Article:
Paradise Now is the second film this season to explore the terra incognita of current political psychologynamely the mind of a suicide bomber. Contrived but chilling, Hany Abu-Assad's feature tells the tale of West Bank auto mechanics whose mission in Israel goes unexpectedly awry.
As its distributor has been quick to point out, this is a movie that epitomizes riskand not just from a commercial perspective. Making Paradise Now was a heroic undertaking; the movie was shot on location in Nablus, as well as Abu-Assad's hometown, Nazareth, with the filmmakers dodging near daily firefights and missile attacks while walking a cautious line between the Israeli occupying army and various Palestinian armed factions. The politics are similarly ambiguous or, rather, complex.
Audaciously as well, Abu-Assad imbues Paradise Now with a measure of dark absurdism. The youthful mechanicsSa (Kais Nashef) and Khaled (Ali Suliman)receive their assignments only a day in advance. The most elaborate preparation involves the videotaping of their farewell statements. (Later we discover that local video emporiums do a brisk business in the sale and rental of such martyr tapesas well as their opposite, tapes that document the execution of Palestinian "traitors.") A true filmmaker, Abu-Assad does not resist the temptation to restage the tawdry mise-en-scéne, amateurish overdirection, and maladroit camera operation involved in the making of the tape. He's less specific regarding the nature of the cell that has recruited Sa and Khaledit seems too secular to be Hamas, insufficiently ideological for the Al Aqsa Martyrs Brigade.
Directed by Hany Abu-Assad
Warner Independent, opens October 28
by Howard Feinstein
Paradise Now suffers from some odd continuity glitches and takes a few too many narrative curves en route to an overly convoluted ending, but the heart of the movie is as tense as the bus ride in Hitchcock's Sabotage. Newly shaved and anointed, the human time bombs are sent off, amid a hubbub of prayers, to cross the green line (with surprising ease) into Israel. It is in this sequence, with the terrorists wandering in their "wedding suits" through a landscape that they have never before seen, that Paradise Now packs a powerful existential wallop. The friends are separated. Lost amid his potential victims, Sa experiences disorientation, doubt, and the stolid acceptance of his fate until, in the first of several reversals, it becomes necessary to sneak back across the border.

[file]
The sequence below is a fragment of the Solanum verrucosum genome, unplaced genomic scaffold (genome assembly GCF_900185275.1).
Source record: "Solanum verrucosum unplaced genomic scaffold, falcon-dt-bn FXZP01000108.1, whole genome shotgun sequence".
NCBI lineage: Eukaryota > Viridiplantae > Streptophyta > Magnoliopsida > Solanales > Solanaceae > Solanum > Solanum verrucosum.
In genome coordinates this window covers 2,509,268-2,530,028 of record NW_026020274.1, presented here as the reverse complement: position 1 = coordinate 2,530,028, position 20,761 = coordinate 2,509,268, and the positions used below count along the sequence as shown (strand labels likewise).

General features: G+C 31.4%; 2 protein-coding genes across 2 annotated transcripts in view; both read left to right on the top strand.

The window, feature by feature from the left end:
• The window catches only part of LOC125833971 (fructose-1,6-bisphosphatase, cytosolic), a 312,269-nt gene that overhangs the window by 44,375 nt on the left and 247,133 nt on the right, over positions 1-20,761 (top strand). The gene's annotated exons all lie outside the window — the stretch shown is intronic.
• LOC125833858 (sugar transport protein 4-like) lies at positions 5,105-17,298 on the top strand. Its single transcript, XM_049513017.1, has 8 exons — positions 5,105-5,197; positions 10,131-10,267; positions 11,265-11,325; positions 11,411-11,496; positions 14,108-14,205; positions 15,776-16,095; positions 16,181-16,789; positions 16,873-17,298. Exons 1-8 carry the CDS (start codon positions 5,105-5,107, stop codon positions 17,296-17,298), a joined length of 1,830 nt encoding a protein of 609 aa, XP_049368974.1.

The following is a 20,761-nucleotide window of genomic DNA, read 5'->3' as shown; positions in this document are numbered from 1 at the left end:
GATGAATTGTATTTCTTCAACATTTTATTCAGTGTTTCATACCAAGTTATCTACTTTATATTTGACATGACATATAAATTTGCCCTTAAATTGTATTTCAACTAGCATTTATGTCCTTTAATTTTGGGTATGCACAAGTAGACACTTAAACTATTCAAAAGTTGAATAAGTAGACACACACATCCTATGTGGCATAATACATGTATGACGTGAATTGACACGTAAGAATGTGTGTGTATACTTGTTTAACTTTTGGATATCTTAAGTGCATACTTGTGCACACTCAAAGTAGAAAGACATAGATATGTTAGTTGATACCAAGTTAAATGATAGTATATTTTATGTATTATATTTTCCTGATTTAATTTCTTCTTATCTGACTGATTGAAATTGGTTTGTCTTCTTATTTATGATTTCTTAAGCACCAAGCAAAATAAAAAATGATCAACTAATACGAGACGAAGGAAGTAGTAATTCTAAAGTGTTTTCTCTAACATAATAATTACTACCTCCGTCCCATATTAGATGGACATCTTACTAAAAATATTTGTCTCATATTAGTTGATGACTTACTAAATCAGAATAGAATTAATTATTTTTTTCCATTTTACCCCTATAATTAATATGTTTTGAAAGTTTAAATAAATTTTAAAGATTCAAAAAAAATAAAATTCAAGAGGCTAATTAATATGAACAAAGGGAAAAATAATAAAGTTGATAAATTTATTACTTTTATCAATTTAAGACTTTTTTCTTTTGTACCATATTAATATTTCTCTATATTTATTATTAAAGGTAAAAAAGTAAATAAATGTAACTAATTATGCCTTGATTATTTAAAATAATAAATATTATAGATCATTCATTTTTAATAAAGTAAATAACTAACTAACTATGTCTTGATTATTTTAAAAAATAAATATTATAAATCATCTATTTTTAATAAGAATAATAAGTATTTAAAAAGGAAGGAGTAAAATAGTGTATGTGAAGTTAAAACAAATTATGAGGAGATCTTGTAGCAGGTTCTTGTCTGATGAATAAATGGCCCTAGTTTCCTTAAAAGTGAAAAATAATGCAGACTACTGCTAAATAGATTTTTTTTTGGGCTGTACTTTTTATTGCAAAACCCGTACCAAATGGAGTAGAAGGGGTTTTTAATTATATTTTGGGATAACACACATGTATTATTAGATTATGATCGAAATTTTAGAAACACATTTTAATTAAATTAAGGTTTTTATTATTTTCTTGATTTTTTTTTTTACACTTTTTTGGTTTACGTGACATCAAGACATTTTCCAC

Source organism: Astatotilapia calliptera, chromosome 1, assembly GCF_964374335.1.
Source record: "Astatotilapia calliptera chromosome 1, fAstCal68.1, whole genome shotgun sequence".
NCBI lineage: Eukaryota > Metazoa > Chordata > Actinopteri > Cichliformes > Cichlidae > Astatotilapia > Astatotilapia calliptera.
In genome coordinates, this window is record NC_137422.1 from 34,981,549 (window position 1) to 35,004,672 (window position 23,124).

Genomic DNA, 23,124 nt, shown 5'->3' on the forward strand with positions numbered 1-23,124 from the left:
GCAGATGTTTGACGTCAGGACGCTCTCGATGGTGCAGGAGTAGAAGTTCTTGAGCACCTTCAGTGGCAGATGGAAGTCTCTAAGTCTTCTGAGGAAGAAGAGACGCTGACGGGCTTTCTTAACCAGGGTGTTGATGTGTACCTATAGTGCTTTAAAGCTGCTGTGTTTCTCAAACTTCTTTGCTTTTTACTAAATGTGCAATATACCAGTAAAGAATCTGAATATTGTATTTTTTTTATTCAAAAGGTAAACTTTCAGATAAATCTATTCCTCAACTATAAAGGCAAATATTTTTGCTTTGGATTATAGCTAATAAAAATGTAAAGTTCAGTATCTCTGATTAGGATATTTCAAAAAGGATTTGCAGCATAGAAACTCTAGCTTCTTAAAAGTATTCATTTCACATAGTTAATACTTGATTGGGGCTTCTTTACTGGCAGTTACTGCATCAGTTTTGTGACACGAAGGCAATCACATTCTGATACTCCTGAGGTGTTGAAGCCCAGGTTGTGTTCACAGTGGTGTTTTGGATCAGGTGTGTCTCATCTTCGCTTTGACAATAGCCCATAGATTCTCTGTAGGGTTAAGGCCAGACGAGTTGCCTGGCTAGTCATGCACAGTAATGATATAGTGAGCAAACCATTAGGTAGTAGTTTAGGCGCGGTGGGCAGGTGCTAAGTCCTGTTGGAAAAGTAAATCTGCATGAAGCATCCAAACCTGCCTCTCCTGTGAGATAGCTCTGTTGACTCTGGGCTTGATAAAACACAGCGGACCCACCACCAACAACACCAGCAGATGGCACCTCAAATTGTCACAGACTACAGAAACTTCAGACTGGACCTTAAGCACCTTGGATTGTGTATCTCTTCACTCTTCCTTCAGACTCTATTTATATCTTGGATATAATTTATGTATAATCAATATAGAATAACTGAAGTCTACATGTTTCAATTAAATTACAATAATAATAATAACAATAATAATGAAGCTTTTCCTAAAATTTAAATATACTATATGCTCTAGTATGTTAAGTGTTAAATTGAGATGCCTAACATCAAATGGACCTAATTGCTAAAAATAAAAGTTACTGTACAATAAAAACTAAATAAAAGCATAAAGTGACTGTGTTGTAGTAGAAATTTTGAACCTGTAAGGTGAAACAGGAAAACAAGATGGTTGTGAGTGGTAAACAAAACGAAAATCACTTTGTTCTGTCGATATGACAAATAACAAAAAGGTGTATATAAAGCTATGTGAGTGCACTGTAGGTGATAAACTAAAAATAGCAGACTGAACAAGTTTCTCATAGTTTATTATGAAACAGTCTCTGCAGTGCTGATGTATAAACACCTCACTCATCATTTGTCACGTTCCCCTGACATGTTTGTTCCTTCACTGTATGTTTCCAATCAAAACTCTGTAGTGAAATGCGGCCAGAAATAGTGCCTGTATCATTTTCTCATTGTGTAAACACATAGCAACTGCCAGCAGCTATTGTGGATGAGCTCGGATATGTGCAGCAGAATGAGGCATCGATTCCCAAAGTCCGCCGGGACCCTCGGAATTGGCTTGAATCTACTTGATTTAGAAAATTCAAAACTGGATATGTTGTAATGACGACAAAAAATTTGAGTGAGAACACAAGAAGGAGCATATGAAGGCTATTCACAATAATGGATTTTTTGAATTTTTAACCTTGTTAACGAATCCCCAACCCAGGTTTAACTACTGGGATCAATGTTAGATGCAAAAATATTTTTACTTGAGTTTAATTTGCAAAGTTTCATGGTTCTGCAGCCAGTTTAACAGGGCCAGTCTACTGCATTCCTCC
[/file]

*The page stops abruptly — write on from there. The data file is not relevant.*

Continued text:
A Palestinian-Dutch-German-French co-pro, Paradise Now was also workshopped at Sundance, and as has been pointed out, it has certain Amerindie characteristics including a carefully worked-out backstory and a number of didactic scenes in which the action grinds to a halt to allow for the expression of varied points of view. The prime vehicle for both is the cosmopolitan Suha (Lubna Azabal), a character who functions both as Sa romantic interest and his rational foil. Her politics are closer to those of Hanan Ashrawi. She opposes terrorism and argues for the power of public opinion.
Sa by contrast is acting from a sense of personal shame. "The crimes of the occupation are countless," he tells her and then, in direct address, "I will not go back to the refugee camp." He has his reasons. Paradise Now may not succeed in inspiring sympathy for these hapless terrorists, but it does compel an appreciation for the unbearable sense of humiliation that may fuel such acts.
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